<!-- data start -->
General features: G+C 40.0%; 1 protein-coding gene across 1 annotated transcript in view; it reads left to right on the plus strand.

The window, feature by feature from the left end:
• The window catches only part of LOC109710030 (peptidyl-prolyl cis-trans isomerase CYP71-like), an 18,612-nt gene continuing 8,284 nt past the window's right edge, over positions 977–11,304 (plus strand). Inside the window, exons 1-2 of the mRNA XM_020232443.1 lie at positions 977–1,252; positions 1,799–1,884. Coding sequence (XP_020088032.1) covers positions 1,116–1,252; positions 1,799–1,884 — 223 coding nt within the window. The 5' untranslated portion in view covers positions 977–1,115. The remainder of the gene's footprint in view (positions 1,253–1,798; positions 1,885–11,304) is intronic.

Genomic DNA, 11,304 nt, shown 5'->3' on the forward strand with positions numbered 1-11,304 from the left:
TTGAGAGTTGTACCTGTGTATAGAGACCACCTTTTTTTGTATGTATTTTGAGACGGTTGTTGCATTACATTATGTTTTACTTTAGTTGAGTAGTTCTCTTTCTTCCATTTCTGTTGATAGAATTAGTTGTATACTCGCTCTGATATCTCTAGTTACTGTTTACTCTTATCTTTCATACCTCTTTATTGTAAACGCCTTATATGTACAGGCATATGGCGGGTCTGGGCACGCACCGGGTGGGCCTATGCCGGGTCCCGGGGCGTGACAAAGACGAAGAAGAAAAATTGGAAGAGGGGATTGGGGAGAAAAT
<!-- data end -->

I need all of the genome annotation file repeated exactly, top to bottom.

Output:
General features: G+C 40.0%; 1 protein-coding gene across 1 annotated transcript in view; it reads left to right on the plus strand.

The window, feature by feature from the left end:
• The window catches only part of LOC109710030 (peptidyl-prolyl cis-trans isomerase CYP71-like), an 18,612-nt gene continuing 8,284 nt past the window's right edge, over positions 977–11,304 (plus strand). Inside the window, exons 1-2 of the mRNA XM_020232443.1 lie at positions 977–1,252; positions 1,799–1,884. Coding sequence (XP_020088032.1) covers positions 1,116–1,252; positions 1,799–1,884 — 223 coding nt within the window. The 5' untranslated portion in view covers positions 977–1,115. The remainder of the gene's footprint in view (positions 1,253–1,798; positions 1,885–11,304) is intronic.

Genomic DNA, 11,304 nt, shown 5'->3' on the forward strand with positions numbered 1-11,304 from the left:
TTGAGAGTTGTACCTGTGTATAGAGACCACCTTTTTTTGTATGTATTTTGAGACGGTTGTTGCATTACATTATGTTTTACTTTAGTTGAGTAGTTCTCTTTCTTCCATTTCTGTTGATAGAATTAGTTGTATACTCGCTCTGATATCTCTAGTTACTGTTTACTCTTATCTTTCATACCTCTTTATTGTAAACGCCTTATATGTACAGGCATATGGCGGGTCTGGGCACGCACCGGGTGGGCCTATGCCGGGTCCCGGGGCGTGACAAAGACGAAGAAGAAAAATTGGAAGAGGGGATTGGGGAGAAAAT